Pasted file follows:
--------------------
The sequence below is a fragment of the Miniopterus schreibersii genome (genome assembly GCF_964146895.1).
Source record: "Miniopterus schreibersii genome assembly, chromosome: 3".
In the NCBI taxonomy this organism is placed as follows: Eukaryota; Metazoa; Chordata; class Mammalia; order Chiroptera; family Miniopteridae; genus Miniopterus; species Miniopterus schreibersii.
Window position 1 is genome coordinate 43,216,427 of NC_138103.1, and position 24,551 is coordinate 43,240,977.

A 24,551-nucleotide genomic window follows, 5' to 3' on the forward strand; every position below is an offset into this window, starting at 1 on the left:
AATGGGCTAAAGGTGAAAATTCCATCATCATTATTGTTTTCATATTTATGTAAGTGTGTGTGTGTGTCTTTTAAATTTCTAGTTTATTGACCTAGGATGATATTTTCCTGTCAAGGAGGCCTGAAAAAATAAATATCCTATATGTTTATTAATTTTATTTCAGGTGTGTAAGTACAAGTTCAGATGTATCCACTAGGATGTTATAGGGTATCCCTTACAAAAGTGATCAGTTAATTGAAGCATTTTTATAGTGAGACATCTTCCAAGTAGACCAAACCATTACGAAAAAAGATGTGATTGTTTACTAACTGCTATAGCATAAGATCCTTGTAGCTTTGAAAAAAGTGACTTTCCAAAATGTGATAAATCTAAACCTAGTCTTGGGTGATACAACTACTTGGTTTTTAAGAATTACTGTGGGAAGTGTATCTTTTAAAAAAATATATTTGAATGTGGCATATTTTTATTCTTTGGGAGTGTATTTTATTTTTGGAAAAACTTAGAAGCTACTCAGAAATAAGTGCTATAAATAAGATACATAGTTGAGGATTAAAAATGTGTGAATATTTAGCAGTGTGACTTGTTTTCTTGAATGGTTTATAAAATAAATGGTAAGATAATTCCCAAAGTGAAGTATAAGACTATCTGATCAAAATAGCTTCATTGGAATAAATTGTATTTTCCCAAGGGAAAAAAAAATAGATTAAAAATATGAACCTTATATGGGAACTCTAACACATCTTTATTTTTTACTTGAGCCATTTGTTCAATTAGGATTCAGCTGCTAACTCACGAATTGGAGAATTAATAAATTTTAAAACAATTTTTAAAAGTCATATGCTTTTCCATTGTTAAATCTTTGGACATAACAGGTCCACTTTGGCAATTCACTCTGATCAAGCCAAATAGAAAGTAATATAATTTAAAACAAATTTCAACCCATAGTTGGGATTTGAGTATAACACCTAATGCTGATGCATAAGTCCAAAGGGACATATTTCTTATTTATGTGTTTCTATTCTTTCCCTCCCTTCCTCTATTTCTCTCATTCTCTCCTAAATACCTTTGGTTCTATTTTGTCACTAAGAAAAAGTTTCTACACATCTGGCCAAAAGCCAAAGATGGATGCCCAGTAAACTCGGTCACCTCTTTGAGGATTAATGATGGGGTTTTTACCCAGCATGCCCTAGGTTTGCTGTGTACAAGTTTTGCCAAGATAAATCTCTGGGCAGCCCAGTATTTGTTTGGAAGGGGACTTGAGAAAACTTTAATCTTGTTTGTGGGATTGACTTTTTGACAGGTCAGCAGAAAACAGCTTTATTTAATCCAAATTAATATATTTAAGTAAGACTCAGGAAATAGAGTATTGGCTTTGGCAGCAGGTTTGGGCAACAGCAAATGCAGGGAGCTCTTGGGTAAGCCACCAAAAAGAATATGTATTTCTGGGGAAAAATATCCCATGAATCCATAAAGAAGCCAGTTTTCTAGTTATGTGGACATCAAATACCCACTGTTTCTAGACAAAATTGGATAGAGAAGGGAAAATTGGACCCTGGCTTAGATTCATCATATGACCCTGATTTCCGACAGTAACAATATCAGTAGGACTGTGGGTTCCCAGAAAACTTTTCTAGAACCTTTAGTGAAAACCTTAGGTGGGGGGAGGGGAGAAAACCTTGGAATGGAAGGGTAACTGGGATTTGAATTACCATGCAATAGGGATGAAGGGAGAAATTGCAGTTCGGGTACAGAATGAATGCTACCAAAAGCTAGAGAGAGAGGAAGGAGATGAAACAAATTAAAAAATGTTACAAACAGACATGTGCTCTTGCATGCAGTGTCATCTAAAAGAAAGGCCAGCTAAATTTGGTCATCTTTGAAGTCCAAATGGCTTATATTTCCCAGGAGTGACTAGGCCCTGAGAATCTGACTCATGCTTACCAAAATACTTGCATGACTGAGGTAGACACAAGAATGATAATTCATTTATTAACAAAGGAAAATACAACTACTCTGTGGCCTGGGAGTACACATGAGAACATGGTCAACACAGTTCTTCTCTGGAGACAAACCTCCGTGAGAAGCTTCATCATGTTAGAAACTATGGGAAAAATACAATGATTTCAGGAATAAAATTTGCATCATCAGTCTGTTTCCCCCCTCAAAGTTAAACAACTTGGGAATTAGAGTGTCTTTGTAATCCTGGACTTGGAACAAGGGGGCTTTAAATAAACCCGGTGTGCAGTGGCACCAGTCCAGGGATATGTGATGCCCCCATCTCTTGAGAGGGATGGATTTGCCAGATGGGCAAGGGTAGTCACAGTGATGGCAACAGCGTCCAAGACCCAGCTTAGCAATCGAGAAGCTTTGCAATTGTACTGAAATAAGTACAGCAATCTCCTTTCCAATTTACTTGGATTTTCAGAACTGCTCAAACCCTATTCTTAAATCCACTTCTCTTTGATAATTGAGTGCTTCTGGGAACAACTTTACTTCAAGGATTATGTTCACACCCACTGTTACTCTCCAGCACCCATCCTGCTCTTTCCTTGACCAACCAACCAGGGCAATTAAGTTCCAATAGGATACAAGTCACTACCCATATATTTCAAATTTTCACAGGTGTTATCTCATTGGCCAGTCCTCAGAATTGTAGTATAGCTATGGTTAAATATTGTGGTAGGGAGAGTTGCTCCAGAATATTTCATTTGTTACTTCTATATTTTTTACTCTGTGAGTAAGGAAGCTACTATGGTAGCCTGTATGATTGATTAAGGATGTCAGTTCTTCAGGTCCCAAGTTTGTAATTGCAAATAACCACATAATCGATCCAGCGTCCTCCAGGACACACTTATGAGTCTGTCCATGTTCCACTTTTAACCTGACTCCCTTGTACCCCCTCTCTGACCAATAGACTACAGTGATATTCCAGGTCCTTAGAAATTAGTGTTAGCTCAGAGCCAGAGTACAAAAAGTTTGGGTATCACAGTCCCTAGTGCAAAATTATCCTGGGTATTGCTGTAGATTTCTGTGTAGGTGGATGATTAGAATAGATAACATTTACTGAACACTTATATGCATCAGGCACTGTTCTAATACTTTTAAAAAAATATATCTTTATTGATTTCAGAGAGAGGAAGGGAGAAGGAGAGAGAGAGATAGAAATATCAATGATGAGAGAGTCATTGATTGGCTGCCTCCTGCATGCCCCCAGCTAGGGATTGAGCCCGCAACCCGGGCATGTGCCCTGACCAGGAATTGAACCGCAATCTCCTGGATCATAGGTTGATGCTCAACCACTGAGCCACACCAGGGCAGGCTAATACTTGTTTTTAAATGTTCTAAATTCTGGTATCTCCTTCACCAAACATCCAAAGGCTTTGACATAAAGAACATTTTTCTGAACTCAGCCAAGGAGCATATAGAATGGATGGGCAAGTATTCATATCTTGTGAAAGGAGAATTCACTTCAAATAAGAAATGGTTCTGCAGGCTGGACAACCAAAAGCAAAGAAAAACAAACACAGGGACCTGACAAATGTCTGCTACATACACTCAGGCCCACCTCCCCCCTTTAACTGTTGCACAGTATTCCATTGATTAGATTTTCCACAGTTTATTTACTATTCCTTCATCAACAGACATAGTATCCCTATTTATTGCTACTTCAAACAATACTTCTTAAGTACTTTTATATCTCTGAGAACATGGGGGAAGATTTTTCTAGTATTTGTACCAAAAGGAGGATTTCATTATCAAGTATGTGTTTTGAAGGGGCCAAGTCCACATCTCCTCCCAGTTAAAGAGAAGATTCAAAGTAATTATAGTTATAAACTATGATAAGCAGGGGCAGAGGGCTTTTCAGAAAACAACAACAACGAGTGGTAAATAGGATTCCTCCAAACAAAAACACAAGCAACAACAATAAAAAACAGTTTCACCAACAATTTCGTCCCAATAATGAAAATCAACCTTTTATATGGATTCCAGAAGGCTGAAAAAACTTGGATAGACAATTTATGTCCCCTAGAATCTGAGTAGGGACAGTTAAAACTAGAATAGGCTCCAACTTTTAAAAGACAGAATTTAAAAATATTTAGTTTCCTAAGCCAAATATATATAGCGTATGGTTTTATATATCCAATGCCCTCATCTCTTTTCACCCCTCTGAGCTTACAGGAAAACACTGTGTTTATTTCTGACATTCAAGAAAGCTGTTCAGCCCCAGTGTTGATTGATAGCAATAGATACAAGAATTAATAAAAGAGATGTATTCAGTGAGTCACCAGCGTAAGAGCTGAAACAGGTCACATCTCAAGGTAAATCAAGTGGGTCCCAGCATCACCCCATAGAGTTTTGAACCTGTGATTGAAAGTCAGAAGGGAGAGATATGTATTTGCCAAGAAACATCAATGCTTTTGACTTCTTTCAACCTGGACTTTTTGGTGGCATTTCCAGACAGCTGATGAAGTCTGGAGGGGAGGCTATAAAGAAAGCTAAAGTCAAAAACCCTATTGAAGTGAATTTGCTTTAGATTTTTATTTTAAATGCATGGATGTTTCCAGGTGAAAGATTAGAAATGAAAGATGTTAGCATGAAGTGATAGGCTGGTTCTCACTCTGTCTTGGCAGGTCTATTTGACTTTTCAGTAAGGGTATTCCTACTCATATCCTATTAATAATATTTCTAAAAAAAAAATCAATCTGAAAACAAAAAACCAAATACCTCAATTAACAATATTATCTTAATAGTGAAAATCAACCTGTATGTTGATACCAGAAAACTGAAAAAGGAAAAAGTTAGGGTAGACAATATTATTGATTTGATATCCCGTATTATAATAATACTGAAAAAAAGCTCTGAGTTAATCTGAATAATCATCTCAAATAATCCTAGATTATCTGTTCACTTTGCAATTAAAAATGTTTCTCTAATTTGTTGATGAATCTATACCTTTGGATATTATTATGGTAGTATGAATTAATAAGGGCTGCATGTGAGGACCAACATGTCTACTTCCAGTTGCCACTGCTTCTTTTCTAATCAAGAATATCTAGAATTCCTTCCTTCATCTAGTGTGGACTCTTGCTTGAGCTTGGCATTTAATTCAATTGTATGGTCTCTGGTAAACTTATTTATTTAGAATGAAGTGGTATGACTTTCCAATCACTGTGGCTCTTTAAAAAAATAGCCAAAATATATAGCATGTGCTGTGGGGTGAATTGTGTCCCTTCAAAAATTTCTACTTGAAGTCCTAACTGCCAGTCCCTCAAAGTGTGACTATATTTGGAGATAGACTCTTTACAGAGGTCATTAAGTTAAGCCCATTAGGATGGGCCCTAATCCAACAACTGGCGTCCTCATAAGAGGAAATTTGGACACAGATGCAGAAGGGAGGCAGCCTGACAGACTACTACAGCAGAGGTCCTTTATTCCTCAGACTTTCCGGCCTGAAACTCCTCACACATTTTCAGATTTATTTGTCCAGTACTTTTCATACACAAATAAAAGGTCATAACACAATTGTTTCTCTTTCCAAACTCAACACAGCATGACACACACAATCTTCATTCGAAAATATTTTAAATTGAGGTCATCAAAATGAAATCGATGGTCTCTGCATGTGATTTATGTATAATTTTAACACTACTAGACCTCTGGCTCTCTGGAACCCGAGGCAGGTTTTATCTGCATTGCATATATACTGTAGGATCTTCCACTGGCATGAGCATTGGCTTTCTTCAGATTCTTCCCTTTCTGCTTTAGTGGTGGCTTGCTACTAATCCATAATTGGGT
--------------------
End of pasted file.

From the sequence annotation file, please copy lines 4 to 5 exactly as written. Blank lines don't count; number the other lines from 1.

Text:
Window position 1 is genome coordinate 43,216,427 of NC_138103.1, and position 24,551 is coordinate 43,240,977.

A 24,551-nucleotide genomic window follows, 5' to 3' on the forward strand; every position below is an offset into this window, starting at 1 on the left: